Layout:
Home > another wheat penny

another wheat penny

August 16th, 2010 at 05:19 am

This time a 1938. 4 cents.

I'm saving them for laughs, just to see what I get. Thus far I have 4 wheat pennies (1956, 1951, 1938, 1927S) obtained by picking them up from where someone else dropped them. I've also been thinking of saving any copper penny, the ones older than 1982.

7 Responses to “another wheat penny”

  1. Joan.of.the.Arch Says:
    1281974471

    Neat-o on the wheat-o! Older than "82 are copper? I did not know that.

  2. yisave Says:
    1281982779

    I love collecting pnnies as well. Actually copper and zinc pennies were made in 1982. You would have to weigh them to see the difference. "82 and back is 95% copper. The zinc is 97.5%.

  3. baselle Says:
    1282002670

    yisave - Yes, I heard that 1982 is an intermediate year - some were copper, some were zinc. I have a scale, but the other test is that the pennies sound different when dropped on a surface. The copper ones have a higher clink tone, the zinc ones clunk. Yet another use for those wheat pennies.

    What's fascinating to me is having a 1 coin that might have floated around hand to hand during the Great Depression, 2 coins that did so during WWII, and all of these pennies are older than the space age. (Okay, okay they all could have sat out the decades in someone's change jar...I much prefer my romantic version.)

  4. Joan.of.the.Arch Says:
    1282009119

    Oh, this is terrible (I guess) but my kid used to melt pennies with a small propane torch. (This activity is not recommended for those super highly active kids we've talked about in another blog, and I'm not sure allowing it gets me any parenting awards, but what the hey! Besides, I think he was a teen when he did it.)

    Those zinc ones were cool! He'd melt them at waist level and let them drip onto the concrete porch and when that silver liquid hit the floor it would instantly splat & harden, leaving a shiny, lacy piece of foil behind. If this is illegal defacement, then I think it was really zinc washers or something.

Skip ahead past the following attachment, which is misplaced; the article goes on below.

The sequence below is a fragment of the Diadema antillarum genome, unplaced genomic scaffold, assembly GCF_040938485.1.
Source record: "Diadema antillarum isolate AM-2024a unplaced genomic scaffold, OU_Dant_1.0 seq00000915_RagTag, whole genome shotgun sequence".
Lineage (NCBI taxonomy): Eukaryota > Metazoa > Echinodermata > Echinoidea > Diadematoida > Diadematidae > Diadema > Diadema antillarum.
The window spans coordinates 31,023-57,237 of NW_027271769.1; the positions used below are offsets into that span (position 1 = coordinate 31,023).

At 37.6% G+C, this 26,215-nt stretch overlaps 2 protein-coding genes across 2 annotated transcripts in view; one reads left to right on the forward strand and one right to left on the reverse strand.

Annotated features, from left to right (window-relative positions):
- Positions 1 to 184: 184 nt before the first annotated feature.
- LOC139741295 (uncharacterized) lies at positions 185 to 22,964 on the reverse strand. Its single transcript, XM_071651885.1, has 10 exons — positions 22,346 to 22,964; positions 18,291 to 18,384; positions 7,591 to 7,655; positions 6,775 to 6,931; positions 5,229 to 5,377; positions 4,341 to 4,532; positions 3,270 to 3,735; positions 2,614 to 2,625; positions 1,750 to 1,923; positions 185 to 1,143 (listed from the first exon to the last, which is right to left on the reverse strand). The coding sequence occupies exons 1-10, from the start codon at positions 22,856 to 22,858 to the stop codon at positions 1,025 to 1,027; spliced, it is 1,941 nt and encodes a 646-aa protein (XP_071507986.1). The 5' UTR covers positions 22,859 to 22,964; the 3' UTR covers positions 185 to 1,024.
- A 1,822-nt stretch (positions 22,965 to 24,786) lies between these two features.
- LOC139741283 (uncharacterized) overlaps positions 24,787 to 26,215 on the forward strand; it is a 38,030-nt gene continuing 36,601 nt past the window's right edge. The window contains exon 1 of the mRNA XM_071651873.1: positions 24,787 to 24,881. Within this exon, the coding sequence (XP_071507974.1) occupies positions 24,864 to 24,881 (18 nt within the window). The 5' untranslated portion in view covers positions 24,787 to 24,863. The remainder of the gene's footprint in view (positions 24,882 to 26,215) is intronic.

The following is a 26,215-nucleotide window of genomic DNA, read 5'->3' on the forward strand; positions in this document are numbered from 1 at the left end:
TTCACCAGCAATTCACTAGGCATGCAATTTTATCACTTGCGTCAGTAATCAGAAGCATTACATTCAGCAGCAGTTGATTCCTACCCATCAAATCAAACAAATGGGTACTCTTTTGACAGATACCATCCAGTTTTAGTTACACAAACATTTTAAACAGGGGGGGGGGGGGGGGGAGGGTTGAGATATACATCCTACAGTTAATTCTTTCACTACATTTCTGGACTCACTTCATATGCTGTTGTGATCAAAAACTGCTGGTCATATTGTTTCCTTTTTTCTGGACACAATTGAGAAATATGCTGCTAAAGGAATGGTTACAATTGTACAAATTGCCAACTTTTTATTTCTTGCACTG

I cannot recall any copper pennies ~I mean washers~ melted.

  5. GrimJack Says:
    1282257095

    J.o.t.a - it takes a LOT of energy to melt copper (1083.0 C (1356.15 K, 1981.4 F) compared to Zinc 419.58 C (692.73 K, 787.24396 F)) - when we had a bronze foundry using propeller scrap, we wanted to add some copper so we threw in some pennies (this was in the 70s). All we got was some bronze with pennies floating in it. It would take a lot of pennies to make it worthwhile turning them into copper.

  6. Joan.of.the.Arch Says:
    1282271871

    Oh yeah, a question of the melting point. Thanks, GJ. Very interesting re the bronze foundry and propeller scrap.

  7. GrimJack Says:
    1282338577

    I would just like to add here that it is against the law to turn coinage into metal for scrap. Whenever selling coins I would choose to sell to a collector over a dealer. A couple of years ago I gave all my 'special' coins to a guy who ran a youth numismatist club because I remember the thrill I got when I collected as a child. But then I am an anti-Rand altruist.

Leave a Reply

(Note: If you were logged in, we could automatically fill in these fields for you.)
*
Will not be published.
   

* Please spell out the number 4.  [ Why? ]

vB Code: You can use these tags: [b] [i] [u] [url] [email]